In vivo studies of titanium implant surface treatment by sandblasted, acid-etched and further anchored with ceramic of tetracalcium phosphate on osseointegration

  • Jian-Chih Chen
  • Chia-Ling Ko
  • Dan-Jae Lin
  • Hui-Yu Wu
  • Chun-Cheng Hung
  • Wen-Cheng ChenEmail author


The objective was to investigate and compare the osseointegrative responses of sandblasted/acid-etched (SLA) and calcium phosphate (CaP) implants in vivo. The CaP implant was prepared by control group of SLA surface modification and anchoring with sintering ceramic of tetracalcium phosphate (TTCP) to form a mechanical interlocking film. Customized screw Ti implants (size Ø 2.0 mm × 6 mm length) were utilized to histologically examine the bone-to-implant contact (BIC) after implantation. The implant stability quotient scales in the postoperative implants within femurs were recorded. Subsequently, the postoperative implants were scanned using microcomputed tomography (micro-CT), and the topography was examined microscopically to analyze the BIC conditions. The SLA and CaP implant groups showed increased bone mineral density (g/cm3) and BIC (%). Compared with the SLA implant, the CaP implant with TTCP improved the early osteointegration of the BIC at 1-month post-operation and demonstrated quantitative effects on the BIC at 1-month post-operation. SLA and CaP implants all showed good osseointegration through micro-CT analysis (1–6 months). The current findings suggest the CaP anchoring Ti surface demonstrated improvement in early stages of osseointegration and thus shows the potential clinical benefits of TTCP anchoring on Ti surfaces in bone-level solutions.


Titanium Calcium phosphate Surface modification Sandblasted and acid etched (SLA) Histological 



The authors acknowledge and appreciate the assistance of Ms. Cian-Hua Liou, Ms. Ya-Yuan Chang, and Present Company Tuo-Huo Chang who customized and free provided the screw implants by Alliance Global Technology Co. in this research. The authors also thank the Precision Instrument Support Center of Feng Chia University, which provided the fabrication and measurement facilities. The assistance of the participants in this research is also acknowledged.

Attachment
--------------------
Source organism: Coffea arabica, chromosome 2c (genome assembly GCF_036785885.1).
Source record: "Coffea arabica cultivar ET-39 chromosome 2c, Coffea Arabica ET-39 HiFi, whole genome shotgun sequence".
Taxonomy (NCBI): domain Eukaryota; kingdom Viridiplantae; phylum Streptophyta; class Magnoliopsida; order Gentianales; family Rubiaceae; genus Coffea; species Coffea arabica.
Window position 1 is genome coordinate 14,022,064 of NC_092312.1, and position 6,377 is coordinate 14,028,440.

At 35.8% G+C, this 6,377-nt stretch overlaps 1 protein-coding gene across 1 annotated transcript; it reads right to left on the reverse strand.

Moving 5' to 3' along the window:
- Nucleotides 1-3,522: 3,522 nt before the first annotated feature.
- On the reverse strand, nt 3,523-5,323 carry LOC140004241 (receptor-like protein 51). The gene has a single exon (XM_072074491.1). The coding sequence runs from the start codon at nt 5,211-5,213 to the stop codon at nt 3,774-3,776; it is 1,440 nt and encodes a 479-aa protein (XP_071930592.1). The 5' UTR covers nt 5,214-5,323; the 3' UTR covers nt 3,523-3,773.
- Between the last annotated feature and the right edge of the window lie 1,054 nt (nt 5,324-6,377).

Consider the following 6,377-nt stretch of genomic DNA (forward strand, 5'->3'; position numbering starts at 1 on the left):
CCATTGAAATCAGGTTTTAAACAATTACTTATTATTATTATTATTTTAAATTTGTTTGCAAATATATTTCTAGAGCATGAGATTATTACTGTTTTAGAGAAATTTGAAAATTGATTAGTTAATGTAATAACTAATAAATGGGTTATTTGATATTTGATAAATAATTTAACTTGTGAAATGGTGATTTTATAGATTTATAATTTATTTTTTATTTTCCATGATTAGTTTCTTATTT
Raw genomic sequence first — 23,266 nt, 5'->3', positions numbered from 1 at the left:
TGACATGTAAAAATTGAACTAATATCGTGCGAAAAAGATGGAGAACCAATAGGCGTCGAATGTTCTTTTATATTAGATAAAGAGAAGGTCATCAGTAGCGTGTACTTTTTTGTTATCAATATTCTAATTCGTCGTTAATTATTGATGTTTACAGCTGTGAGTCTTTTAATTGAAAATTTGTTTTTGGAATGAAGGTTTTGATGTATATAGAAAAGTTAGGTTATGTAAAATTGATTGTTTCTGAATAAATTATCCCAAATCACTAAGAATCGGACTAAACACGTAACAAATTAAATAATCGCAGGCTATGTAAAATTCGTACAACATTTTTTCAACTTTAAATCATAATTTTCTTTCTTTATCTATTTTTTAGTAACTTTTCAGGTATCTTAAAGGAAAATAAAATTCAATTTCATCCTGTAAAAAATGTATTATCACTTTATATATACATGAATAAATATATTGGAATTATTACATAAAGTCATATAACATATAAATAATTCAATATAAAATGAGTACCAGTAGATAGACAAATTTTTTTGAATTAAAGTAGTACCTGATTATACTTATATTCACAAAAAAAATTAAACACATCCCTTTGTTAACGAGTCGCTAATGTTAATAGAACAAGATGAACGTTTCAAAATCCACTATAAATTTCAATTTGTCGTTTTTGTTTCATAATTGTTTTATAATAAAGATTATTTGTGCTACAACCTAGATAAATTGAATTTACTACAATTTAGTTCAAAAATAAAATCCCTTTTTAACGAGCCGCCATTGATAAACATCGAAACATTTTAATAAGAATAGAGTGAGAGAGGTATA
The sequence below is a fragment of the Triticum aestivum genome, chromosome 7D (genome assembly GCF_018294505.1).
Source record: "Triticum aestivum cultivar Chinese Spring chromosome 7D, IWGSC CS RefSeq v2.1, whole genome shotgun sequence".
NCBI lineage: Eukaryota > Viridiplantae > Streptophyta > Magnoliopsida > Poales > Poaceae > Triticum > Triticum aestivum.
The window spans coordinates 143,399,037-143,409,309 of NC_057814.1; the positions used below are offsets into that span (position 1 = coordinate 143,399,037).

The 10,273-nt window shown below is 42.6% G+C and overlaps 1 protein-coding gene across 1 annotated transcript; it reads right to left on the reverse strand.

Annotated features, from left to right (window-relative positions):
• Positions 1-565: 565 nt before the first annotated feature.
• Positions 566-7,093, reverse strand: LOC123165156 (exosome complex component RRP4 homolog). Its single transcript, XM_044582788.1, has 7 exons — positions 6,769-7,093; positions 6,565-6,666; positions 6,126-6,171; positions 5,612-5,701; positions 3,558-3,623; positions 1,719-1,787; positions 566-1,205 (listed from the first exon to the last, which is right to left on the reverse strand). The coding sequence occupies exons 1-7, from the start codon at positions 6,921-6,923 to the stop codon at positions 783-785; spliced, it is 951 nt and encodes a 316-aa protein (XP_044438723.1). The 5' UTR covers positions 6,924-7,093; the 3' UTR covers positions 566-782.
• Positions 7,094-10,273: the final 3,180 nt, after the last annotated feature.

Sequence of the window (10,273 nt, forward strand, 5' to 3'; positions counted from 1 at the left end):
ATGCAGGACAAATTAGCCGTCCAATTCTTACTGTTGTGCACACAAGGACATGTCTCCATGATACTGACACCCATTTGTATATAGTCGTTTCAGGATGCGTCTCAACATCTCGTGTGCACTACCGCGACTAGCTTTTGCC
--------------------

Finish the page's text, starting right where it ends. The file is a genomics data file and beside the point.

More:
This work was supported by the Ministry of Science and Technology, Taiwan [grant numbers MOST 103-2221-E-035-099- and 105-2221-E-035-021-MY3].

Compliance with ethical standards

The animal testing procedures employed in this study were approved by the Institutional Animal Care and Use Committee of Kaohsiung Medical University. National Institutes of Health (NIH) guidelines for the care and use of laboratory animals (NIH Publication #85-23 Rev. 1985) were observed.

Conflict of interest

The authors declare that they have no conflict of interest.

Supplementary material

41779_2018_292_MOESM1_ESM.docx (274 kb)
ESM 1 (DOCX 273 kb)


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Copyright information

© Australian Ceramic Society 2019

Authors and Affiliations

  1. 1.Department of Orthopedics, Faculty of Medical School, College of MedicineKaohsiung Medical UniversityKaohsiungTaiwan
  2. 2.Department of OrthopaedicsKaohsiung Municipal Siaogang HospitalKaohsiungTaiwan
  3. 3.Department of Fiber and Composite MaterialsFeng Chia UniversityTaichungRepublic of China
  4. 4.Dental Medical Devices and Materials Research Center, College of Dental MedicineKaohsiung Medical UniversityKaohsiungTaiwan
  5. 5.Laser and Additive Manufacturing Technology CenterIndustrial Technology Research InstituteHsinchuTaiwan
  6. 6.Department of Dental HygieneChina Medical UniversityTaichungTaiwan
  7. 7.School of Dentistry, College of MedicineChina Medical UniversityTaichungTaiwan
  8. 8.Department of ProsthodonticsKaohsiung Medical University HospitalKaohsiungTaiwan

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